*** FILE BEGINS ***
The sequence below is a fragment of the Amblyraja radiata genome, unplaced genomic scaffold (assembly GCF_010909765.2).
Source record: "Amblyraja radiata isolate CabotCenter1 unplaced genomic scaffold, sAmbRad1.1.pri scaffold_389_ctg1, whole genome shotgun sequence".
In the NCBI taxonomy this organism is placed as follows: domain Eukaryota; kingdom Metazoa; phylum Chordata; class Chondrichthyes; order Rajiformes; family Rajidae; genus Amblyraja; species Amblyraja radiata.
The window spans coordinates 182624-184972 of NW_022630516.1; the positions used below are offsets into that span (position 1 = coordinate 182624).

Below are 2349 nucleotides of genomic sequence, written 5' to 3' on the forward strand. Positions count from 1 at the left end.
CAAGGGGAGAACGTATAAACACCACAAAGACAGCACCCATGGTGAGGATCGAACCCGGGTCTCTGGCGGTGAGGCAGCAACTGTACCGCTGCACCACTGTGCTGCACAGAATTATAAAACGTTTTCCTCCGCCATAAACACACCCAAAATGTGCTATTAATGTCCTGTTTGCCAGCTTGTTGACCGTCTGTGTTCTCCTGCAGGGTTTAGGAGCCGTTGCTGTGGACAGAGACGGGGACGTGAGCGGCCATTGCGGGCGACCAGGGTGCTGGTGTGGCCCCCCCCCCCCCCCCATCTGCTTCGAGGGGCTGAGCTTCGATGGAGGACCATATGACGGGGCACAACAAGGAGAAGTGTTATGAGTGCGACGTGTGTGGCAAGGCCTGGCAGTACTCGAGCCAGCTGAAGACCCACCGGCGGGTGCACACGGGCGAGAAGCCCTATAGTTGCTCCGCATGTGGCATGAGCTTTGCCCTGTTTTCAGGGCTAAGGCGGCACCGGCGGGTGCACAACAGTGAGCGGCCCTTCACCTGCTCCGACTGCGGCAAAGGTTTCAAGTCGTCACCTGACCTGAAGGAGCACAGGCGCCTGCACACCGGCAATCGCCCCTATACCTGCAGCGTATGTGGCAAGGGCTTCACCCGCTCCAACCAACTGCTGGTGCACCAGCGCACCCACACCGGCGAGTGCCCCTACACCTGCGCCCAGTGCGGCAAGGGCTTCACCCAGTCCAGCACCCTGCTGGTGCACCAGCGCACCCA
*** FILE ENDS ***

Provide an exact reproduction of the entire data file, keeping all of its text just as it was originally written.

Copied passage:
The sequence below is a fragment of the Amblyraja radiata genome, unplaced genomic scaffold (assembly GCF_010909765.2).
Source record: "Amblyraja radiata isolate CabotCenter1 unplaced genomic scaffold, sAmbRad1.1.pri scaffold_389_ctg1, whole genome shotgun sequence".
In the NCBI taxonomy this organism is placed as follows: domain Eukaryota; kingdom Metazoa; phylum Chordata; class Chondrichthyes; order Rajiformes; family Rajidae; genus Amblyraja; species Amblyraja radiata.
The window spans coordinates 182624-184972 of NW_022630516.1; the positions used below are offsets into that span (position 1 = coordinate 182624).

Below are 2349 nucleotides of genomic sequence, written 5' to 3' on the forward strand. Positions count from 1 at the left end.
CAAGGGGAGAACGTATAAACACCACAAAGACAGCACCCATGGTGAGGATCGAACCCGGGTCTCTGGCGGTGAGGCAGCAACTGTACCGCTGCACCACTGTGCTGCACAGAATTATAAAACGTTTTCCTCCGCCATAAACACACCCAAAATGTGCTATTAATGTCCTGTTTGCCAGCTTGTTGACCGTCTGTGTTCTCCTGCAGGGTTTAGGAGCCGTTGCTGTGGACAGAGACGGGGACGTGAGCGGCCATTGCGGGCGACCAGGGTGCTGGTGTGGCCCCCCCCCCCCCCCCATCTGCTTCGAGGGGCTGAGCTTCGATGGAGGACCATATGACGGGGCACAACAAGGAGAAGTGTTATGAGTGCGACGTGTGTGGCAAGGCCTGGCAGTACTCGAGCCAGCTGAAGACCCACCGGCGGGTGCACACGGGCGAGAAGCCCTATAGTTGCTCCGCATGTGGCATGAGCTTTGCCCTGTTTTCAGGGCTAAGGCGGCACCGGCGGGTGCACAACAGTGAGCGGCCCTTCACCTGCTCCGACTGCGGCAAAGGTTTCAAGTCGTCACCTGACCTGAAGGAGCACAGGCGCCTGCACACCGGCAATCGCCCCTATACCTGCAGCGTATGTGGCAAGGGCTTCACCCGCTCCAACCAACTGCTGGTGCACCAGCGCACCCACACCGGCGAGTGCCCCTACACCTGCGCCCAGTGCGGCAAGGGCTTCACCCAGTCCAGCACCCTGCTGGTGCACCAGCGCACCCA